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Raised by the Great Depression

I wasn’t raised during The Great Depression, but survival skills of the Great Depression raised me. My grandparents were young farmers during that time, and my mother, the last of 3 sisters, wasn’t born until the Baby Boom years. By that time, her family’s frugal practices were already deeply ingrained.

As Midwestern farmers, thriftiness was already a necessity, but the lean years made such penny-pinching mandatory. As the youngest of three sisters, she was taught by her mother and sisters all the traditional “woman’s work,” farm work, and how to put the death grip on a dollar.

Along with frugality, my mother taught me that no matter how well things are going, a quick reversal of fortune can happen at any time. With her at the helm of our family’s finances, she got us through my father’s midlife crisis of wild spending sprees. Although I was a sassy and willful child at the time, I finally learned to respect her point of view and practices when misfortune struck our town as I saw history repeating itself with scenes like the tales my grandparents told me of the Great Depression.

It wasn’t exactly The Grapes of Wrath, but peeking through the backseat window, I saw the long lines wrapped around the Unemployment Office when our town’s factory laid off half of the workforce. If shot in black and white, these dreary smokers shielding themselves from the cold during their long wait, their heads hung low, would look virtually indistinguishable from old film reels of soup kitchens and Hoovervilles.

Art imitates life, but I knew that somehow, my life didn’t imitate the lives of anyone else I knew.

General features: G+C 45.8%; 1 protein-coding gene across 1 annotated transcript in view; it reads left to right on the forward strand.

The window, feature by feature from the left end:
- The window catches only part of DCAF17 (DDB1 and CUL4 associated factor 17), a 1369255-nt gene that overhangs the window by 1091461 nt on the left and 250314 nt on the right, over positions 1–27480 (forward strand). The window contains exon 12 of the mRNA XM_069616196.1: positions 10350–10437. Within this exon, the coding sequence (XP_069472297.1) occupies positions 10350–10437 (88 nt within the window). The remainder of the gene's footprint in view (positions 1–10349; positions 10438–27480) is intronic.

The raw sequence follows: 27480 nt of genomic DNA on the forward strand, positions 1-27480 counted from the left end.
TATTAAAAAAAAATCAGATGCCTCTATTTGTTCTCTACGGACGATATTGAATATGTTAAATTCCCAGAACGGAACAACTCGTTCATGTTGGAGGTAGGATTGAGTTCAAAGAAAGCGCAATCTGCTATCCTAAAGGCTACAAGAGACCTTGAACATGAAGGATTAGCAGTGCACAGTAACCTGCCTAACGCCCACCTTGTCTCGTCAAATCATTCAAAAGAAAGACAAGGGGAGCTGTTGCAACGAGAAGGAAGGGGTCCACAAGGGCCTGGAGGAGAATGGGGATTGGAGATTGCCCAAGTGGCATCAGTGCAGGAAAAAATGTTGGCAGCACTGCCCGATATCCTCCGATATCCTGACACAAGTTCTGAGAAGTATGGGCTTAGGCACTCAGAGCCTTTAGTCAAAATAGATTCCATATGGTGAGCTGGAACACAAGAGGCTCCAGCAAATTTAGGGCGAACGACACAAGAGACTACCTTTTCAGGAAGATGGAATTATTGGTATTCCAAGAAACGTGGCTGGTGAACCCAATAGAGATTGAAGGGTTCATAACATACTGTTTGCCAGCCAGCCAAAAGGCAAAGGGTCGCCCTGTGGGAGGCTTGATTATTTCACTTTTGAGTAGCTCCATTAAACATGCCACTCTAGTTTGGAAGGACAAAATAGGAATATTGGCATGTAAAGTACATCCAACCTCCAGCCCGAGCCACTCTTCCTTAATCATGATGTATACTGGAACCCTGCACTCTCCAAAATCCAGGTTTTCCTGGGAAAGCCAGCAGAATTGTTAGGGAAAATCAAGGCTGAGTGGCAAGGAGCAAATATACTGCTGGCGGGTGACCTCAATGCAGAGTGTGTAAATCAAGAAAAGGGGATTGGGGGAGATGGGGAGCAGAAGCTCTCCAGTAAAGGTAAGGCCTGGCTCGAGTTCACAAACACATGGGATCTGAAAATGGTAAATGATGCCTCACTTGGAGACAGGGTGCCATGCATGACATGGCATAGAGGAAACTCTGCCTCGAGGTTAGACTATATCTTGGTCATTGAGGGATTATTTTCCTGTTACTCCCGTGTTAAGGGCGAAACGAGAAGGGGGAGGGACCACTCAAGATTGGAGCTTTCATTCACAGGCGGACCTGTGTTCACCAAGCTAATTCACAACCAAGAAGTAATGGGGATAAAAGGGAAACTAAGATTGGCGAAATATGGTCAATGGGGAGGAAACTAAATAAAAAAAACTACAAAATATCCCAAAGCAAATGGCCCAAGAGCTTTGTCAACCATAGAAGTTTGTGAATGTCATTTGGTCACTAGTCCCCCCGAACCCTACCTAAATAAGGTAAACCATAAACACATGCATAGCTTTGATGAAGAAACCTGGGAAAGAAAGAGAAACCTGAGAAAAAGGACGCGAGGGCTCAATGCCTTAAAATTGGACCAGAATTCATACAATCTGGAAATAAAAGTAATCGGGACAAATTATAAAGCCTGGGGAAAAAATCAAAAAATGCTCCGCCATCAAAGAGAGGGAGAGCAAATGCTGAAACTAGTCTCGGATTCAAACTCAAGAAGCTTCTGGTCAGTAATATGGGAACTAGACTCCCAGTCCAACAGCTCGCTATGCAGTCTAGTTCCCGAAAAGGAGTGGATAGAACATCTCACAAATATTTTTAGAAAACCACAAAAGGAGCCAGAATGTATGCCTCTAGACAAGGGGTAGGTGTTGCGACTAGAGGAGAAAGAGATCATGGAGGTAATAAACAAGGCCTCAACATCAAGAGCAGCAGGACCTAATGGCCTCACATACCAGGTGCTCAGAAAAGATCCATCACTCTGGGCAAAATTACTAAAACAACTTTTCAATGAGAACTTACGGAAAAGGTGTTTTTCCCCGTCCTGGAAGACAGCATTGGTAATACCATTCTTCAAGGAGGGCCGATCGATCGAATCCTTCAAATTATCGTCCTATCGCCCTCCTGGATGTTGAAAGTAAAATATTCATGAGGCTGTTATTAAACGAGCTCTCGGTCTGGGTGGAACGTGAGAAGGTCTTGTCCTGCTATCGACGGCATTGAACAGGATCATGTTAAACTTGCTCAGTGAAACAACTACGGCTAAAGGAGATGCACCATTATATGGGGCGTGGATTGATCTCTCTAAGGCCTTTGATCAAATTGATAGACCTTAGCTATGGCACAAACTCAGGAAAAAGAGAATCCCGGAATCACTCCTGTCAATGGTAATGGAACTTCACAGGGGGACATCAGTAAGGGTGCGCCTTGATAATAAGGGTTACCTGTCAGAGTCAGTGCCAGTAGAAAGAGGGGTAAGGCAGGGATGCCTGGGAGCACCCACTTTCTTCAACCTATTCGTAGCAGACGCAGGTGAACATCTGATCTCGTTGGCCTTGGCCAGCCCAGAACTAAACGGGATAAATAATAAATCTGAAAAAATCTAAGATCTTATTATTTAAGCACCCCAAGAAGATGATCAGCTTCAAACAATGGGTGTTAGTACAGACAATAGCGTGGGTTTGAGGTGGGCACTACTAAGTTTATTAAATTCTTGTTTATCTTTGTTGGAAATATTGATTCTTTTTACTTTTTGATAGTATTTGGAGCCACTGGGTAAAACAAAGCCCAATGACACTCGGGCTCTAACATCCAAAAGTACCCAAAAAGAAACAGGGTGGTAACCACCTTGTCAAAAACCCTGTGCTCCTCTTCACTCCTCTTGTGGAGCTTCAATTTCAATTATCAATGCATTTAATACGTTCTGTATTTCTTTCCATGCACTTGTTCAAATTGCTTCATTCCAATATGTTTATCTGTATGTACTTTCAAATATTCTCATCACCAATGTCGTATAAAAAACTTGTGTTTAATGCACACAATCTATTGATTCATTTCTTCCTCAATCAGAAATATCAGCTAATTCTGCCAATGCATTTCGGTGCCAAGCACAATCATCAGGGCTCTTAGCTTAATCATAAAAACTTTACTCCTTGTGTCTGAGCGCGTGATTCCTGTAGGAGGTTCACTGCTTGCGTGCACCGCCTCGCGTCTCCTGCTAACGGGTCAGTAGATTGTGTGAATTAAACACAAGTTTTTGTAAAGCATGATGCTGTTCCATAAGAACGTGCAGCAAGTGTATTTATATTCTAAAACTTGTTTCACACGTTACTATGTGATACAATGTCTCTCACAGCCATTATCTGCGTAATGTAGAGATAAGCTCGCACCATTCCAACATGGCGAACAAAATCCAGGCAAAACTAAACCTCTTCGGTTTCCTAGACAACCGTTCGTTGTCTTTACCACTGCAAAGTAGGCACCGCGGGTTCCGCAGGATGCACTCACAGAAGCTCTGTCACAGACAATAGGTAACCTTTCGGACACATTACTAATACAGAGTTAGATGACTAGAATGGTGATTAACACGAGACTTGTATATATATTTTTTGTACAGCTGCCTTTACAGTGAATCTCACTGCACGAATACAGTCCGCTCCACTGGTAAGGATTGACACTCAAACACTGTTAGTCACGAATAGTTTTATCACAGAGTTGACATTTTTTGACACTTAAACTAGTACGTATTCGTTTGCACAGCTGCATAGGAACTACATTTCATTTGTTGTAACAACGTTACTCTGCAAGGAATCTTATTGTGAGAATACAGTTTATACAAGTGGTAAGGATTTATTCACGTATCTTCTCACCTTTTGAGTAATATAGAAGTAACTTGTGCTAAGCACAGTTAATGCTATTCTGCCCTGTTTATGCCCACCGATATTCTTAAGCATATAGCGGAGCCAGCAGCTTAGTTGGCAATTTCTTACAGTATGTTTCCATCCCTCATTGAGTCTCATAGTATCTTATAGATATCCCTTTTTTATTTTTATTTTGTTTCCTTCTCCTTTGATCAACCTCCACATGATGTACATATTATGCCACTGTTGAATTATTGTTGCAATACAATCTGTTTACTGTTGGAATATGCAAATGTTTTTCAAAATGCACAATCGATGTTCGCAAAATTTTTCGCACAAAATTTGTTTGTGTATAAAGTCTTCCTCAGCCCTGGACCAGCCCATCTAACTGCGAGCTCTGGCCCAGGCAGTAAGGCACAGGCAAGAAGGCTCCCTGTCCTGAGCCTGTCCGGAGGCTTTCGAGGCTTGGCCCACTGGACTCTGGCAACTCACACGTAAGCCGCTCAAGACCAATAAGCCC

I wouldn’t have known how unusual my Mother’s practices were until my exposure to “normal” people put her ways into stark contrast. I don’t know which came first—the aluminum foil incident or the Taco Bell incident, but these and other choice moments of my life made it quite clear that I was from an alternate universe or at least another time.

The aluminum foil incident

While spending the night at a friend’s house, I watched with horror as my friend’s mother throw away a large piece of aluminum foil. I don’t remember if the words actually escaped my lips as I thought, “You’re just gonna…throw…that…away?!?!”  I thought if I could surreptitiously stick it into my pocket, I would proudly present it to my mother. She would clean it off, dry it, and fold it in her own gentle and patient way. Then the foil would take its rightful place in the bottom drawer with a few dozen other pieces she painstakingly restored with the care usually reserved for a Rembrandt.

I knew better than to dive into the trash can after the foil, knowing it’s better to observe this behavior and reflect on it later in much the same way a war reporter would go against their instincts and refrain from intervening.

The Taco Bell Incident

After a softball game, I got a ride home with one of the team’s families. They bought me a taco from Taco Bell. I’d never been to Taco Bell; it was one of the few brushes I’d had with hot sauce, and the excitement of being able to repeat this experience was intoxicating.